If you’ve wondered how fire departments got in the business of responding to medical emergencies – and you just might with a six-year EMS levy facing voters this month in Spokane – a bit of history is in order.
It was the lessons learned treating battlefield casualties in Korea and Vietnam that gave rise to a system for getting trained paramedics and medical technicians quickly to the side of civilians suffering serious injuries or illnesses so they could begin receiving treatment even before being transported to a hospital if necessary.
But where to find the responders? How to deploy them?
Fire departments were a logical answer. Not only were personnel already in place, they were housed in stations distributed throughout the community and connected by an established alarm and communications network. Hence, if you have a heart attack in downtown Spokane, the first emergency vehicle you’re likely to see will be a firetruck.
How much you can continue to count on that response, city officials are now saying, depends on the outcome of an April 27 vote, ballots for which have already been sent out. If voters approve the levy – which they’ve done every six years since 1980 – they’ll be authorizing continuation of a 50-cent tax on each $1,000 of property value, which raises some $8 million a year, about a fourth of the Fire Department’s operating budget.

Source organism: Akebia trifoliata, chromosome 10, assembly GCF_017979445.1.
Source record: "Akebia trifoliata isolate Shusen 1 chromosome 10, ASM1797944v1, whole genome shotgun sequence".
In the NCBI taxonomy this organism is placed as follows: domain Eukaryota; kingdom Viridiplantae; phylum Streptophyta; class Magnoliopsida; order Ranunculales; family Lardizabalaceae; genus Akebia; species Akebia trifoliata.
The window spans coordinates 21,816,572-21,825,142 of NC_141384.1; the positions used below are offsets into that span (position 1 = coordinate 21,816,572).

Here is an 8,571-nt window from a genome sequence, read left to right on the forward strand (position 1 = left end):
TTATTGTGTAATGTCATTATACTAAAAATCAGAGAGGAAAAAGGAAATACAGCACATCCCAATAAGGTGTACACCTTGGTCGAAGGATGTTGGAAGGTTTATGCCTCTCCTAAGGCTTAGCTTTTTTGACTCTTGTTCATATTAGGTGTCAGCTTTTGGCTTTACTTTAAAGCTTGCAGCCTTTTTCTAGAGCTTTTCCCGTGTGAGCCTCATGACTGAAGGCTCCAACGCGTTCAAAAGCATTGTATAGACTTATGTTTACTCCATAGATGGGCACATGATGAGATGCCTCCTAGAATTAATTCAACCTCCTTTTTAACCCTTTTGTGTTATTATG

Should they say no, Fire Chief Bobby Williams says, his force could be reduced by a third, some stations could close, response times to fires or medical emergencies would often be slower and residential and business insurance policies could cost more.
Those consequences are as severe as they are because firefighters are highly paid, thanks to favorable state legislation, and civil service rules require that the costliest personnel are the last to be laid off in a cutback. One dilemma facing voters is that even if they object to those underlying factors, voting against the EMS levy won’t fix anything. It would only undermine medical and fire response services.
As far as the April 27 ballot is concerned, the rational decision for Spokane voters is to approve the levy’s renewal.
But we wonder how long the city will cling to a funding model that is designed to cover a service, firefighting, that accounts for no more than a fifth of the department’s calls. Medical situations have become the Fire Department’s primary duty, yet that duty continues to be funded by a special levy rather than a conventional budgetary appropriation.
It’s time to revisit that structure. It’s also time for pressure on state lawmakers to reform the binding arbitration law so it’s designed to achieve pay scales that are fair to firefighters yet reasonable to taxpayers. Voters who support this measure are owed that much.
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